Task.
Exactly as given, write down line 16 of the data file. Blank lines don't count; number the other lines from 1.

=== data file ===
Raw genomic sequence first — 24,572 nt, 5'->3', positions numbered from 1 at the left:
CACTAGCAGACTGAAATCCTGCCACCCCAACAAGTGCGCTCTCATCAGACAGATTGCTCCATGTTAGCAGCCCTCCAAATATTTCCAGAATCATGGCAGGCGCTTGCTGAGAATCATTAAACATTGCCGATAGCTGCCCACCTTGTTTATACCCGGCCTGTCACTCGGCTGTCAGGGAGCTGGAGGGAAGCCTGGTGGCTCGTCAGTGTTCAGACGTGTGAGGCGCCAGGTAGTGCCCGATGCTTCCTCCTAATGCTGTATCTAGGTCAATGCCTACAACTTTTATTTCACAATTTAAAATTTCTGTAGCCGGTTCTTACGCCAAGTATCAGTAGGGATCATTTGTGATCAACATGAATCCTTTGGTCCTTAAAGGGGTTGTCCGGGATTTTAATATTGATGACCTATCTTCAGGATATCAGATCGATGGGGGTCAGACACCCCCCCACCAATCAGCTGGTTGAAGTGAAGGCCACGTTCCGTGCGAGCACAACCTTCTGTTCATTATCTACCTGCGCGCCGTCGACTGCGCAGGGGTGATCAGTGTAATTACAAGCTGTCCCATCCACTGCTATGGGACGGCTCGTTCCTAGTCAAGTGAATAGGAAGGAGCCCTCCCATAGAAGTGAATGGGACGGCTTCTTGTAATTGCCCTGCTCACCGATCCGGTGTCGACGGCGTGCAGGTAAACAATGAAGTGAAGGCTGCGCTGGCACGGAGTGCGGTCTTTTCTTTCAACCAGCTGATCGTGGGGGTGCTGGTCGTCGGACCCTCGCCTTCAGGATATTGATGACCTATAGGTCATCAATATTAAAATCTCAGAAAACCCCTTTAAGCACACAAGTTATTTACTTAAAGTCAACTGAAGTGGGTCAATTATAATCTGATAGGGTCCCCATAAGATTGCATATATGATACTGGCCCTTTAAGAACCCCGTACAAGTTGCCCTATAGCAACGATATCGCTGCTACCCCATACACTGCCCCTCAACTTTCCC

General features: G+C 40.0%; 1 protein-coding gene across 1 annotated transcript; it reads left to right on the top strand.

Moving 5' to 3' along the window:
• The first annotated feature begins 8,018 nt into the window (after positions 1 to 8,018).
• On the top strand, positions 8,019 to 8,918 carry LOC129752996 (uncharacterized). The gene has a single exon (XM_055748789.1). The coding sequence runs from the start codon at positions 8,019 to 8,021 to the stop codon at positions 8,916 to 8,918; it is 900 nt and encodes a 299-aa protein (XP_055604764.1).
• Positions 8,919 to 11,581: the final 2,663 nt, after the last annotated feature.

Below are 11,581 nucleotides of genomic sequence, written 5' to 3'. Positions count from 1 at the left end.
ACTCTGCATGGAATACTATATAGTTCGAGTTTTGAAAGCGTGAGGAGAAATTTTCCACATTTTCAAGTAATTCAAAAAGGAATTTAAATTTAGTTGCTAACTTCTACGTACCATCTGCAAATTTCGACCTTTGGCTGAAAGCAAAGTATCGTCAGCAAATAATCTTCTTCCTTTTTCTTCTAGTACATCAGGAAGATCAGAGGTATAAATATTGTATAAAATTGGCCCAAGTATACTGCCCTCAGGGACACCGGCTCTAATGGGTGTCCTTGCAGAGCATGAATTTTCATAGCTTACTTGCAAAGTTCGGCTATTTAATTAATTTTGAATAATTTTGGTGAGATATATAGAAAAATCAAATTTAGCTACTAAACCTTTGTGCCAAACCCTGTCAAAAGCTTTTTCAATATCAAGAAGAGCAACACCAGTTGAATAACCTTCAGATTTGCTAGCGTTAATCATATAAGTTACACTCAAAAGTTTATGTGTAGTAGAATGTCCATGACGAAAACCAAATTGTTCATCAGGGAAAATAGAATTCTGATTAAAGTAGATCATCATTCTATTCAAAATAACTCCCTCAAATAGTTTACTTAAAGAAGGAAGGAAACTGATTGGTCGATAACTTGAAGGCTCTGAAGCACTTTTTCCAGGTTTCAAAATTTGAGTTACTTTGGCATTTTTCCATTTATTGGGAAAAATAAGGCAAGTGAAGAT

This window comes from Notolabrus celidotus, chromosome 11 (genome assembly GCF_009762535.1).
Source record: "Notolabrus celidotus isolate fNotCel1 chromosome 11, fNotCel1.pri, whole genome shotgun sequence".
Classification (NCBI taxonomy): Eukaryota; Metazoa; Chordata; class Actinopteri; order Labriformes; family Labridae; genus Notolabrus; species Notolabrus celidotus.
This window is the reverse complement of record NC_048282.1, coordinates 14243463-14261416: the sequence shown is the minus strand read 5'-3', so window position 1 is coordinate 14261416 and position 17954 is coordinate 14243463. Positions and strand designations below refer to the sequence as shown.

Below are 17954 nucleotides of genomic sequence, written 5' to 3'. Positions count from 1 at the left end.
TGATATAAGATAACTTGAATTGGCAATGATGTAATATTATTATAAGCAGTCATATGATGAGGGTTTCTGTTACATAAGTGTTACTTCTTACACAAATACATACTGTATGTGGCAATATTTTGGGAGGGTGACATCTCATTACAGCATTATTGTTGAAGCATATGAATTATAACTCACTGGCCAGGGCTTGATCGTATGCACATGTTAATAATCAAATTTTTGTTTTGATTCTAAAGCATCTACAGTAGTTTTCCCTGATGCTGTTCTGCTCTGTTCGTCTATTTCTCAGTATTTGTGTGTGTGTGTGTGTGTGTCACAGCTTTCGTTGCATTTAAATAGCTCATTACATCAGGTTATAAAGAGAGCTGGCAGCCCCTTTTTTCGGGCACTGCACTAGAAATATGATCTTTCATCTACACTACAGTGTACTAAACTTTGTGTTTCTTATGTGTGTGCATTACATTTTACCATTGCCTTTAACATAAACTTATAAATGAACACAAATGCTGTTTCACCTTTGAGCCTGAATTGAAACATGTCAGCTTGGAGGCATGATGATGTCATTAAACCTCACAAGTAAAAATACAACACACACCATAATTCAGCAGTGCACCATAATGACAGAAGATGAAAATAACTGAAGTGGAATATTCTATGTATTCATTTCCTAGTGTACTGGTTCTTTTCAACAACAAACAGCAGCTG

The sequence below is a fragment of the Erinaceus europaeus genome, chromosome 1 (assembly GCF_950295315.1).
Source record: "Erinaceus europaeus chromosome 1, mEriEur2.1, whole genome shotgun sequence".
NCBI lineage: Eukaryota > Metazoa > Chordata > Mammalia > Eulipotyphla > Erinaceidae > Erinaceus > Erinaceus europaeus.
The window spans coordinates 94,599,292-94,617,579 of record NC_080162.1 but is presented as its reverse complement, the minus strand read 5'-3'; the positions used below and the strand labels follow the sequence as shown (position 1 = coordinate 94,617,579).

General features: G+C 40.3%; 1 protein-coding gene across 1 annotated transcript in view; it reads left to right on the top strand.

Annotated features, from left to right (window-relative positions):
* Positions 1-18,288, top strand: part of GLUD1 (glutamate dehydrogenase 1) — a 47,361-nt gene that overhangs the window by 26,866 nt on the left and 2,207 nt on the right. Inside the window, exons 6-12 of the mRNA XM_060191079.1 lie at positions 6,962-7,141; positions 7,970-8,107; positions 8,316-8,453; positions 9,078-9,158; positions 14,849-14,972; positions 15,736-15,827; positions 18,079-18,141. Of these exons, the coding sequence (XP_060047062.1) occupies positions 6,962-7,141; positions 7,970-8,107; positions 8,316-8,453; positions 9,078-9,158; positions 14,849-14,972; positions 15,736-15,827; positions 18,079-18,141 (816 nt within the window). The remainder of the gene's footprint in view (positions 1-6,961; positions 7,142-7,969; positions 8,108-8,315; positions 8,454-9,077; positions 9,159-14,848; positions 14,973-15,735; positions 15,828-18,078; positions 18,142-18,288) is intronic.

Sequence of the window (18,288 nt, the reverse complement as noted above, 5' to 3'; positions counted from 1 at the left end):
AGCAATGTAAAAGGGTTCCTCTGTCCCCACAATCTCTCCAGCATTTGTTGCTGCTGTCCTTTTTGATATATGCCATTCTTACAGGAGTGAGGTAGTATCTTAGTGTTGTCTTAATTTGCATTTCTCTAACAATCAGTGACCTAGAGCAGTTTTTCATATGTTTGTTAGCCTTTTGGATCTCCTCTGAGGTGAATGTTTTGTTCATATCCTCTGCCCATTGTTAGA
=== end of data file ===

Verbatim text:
The sequence below is a fragment of the Erinaceus europaeus genome, chromosome 1 (assembly GCF_950295315.1).